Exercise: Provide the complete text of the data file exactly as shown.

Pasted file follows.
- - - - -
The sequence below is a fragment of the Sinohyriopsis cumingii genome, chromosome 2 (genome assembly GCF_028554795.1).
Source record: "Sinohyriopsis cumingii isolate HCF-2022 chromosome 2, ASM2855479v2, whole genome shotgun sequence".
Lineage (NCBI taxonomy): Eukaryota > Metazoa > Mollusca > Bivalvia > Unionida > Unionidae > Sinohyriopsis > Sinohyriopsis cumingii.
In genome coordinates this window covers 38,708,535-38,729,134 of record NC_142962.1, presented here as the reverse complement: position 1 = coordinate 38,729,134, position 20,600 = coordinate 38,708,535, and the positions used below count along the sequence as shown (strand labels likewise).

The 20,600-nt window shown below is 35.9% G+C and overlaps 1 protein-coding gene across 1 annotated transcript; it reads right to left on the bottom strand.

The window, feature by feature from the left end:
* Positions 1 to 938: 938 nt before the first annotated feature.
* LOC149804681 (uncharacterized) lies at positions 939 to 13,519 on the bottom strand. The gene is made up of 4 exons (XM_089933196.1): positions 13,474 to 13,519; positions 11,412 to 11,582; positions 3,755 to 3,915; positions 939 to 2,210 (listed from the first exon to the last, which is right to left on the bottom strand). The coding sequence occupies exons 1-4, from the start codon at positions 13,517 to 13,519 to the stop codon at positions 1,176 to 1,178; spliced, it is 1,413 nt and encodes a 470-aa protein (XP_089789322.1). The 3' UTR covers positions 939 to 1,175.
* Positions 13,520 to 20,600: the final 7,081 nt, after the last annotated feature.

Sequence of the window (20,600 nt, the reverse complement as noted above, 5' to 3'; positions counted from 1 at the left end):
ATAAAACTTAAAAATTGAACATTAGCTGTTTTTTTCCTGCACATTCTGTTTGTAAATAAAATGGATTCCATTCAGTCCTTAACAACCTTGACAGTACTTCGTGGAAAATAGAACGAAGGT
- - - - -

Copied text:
The sequence below is a fragment of the Sinohyriopsis cumingii genome, chromosome 2 (genome assembly GCF_028554795.1).
Source record: "Sinohyriopsis cumingii isolate HCF-2022 chromosome 2, ASM2855479v2, whole genome shotgun sequence".
Lineage (NCBI taxonomy): Eukaryota > Metazoa > Mollusca > Bivalvia > Unionida > Unionidae > Sinohyriopsis > Sinohyriopsis cumingii.
In genome coordinates this window covers 38,708,535-38,729,134 of record NC_142962.1, presented here as the reverse complement: position 1 = coordinate 38,729,134, position 20,600 = coordinate 38,708,535, and the positions used below count along the sequence as shown (strand labels likewise).

The 20,600-nt window shown below is 35.9% G+C and overlaps 1 protein-coding gene across 1 annotated transcript; it reads right to left on the bottom strand.

The window, feature by feature from the left end:
* Positions 1 to 938: 938 nt before the first annotated feature.
* LOC149804681 (uncharacterized) lies at positions 939 to 13,519 on the bottom strand. The gene is made up of 4 exons (XM_089933196.1): positions 13,474 to 13,519; positions 11,412 to 11,582; positions 3,755 to 3,915; positions 939 to 2,210 (listed from the first exon to the last, which is right to left on the bottom strand). The coding sequence occupies exons 1-4, from the start codon at positions 13,517 to 13,519 to the stop codon at positions 1,176 to 1,178; spliced, it is 1,413 nt and encodes a 470-aa protein (XP_089789322.1). The 3' UTR covers positions 939 to 1,175.
* Positions 13,520 to 20,600: the final 7,081 nt, after the last annotated feature.

Sequence of the window (20,600 nt, the reverse complement as noted above, 5' to 3'; positions counted from 1 at the left end):
ATAAAACTTAAAAATTGAACATTAGCTGTTTTTTTCCTGCACATTCTGTTTGTAAATAAAATGGATTCCATTCAGTCCTTAACAACCTTGACAGTACTTCGTGGAAAATAGAACGAAGGT